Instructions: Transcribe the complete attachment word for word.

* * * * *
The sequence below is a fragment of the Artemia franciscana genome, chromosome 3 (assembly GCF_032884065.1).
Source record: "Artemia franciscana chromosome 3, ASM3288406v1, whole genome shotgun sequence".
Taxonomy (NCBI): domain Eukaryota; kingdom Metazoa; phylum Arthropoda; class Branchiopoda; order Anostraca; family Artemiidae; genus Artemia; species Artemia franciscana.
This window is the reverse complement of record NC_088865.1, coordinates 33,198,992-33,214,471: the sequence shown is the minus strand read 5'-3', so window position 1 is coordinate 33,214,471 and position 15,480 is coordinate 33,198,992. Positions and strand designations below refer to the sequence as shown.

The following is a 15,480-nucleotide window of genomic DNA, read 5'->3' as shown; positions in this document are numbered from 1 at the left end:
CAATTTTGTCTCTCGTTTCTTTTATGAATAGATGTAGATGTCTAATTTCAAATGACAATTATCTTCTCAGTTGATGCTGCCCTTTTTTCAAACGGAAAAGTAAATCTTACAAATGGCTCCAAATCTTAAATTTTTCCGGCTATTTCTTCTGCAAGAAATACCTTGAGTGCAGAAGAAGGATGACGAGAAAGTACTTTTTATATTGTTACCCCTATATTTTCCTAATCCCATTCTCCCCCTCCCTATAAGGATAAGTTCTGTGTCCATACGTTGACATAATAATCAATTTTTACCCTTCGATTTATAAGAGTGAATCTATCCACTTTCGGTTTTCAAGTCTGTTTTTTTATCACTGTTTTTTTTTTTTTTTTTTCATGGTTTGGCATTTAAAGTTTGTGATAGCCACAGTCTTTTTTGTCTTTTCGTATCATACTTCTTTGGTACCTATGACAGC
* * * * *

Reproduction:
The sequence below is a fragment of the Artemia franciscana genome, chromosome 3 (assembly GCF_032884065.1).
Source record: "Artemia franciscana chromosome 3, ASM3288406v1, whole genome shotgun sequence".
Taxonomy (NCBI): domain Eukaryota; kingdom Metazoa; phylum Arthropoda; class Branchiopoda; order Anostraca; family Artemiidae; genus Artemia; species Artemia franciscana.
This window is the reverse complement of record NC_088865.1, coordinates 33,198,992-33,214,471: the sequence shown is the minus strand read 5'-3', so window position 1 is coordinate 33,214,471 and position 15,480 is coordinate 33,198,992. Positions and strand designations below refer to the sequence as shown.

The following is a 15,480-nucleotide window of genomic DNA, read 5'->3' as shown; positions in this document are numbered from 1 at the left end:
CAATTTTGTCTCTCGTTTCTTTTATGAATAGATGTAGATGTCTAATTTCAAATGACAATTATCTTCTCAGTTGATGCTGCCCTTTTTTCAAACGGAAAAGTAAATCTTACAAATGGCTCCAAATCTTAAATTTTTCCGGCTATTTCTTCTGCAAGAAATACCTTGAGTGCAGAAGAAGGATGACGAGAAAGTACTTTTTATATTGTTACCCCTATATTTTCCTAATCCCATTCTCCCCCTCCCTATAAGGATAAGTTCTGTGTCCATACGTTGACATAATAATCAATTTTTACCCTTCGATTTATAAGAGTGAATCTATCCACTTTCGGTTTTCAAGTCTGTTTTTTTATCACTGTTTTTTTTTTTTTTTTTTCATGGTTTGGCATTTAAAGTTTGTGATAGCCACAGTCTTTTTTGTCTTTTCGTATCATACTTCTTTGGTACCTATGACAGC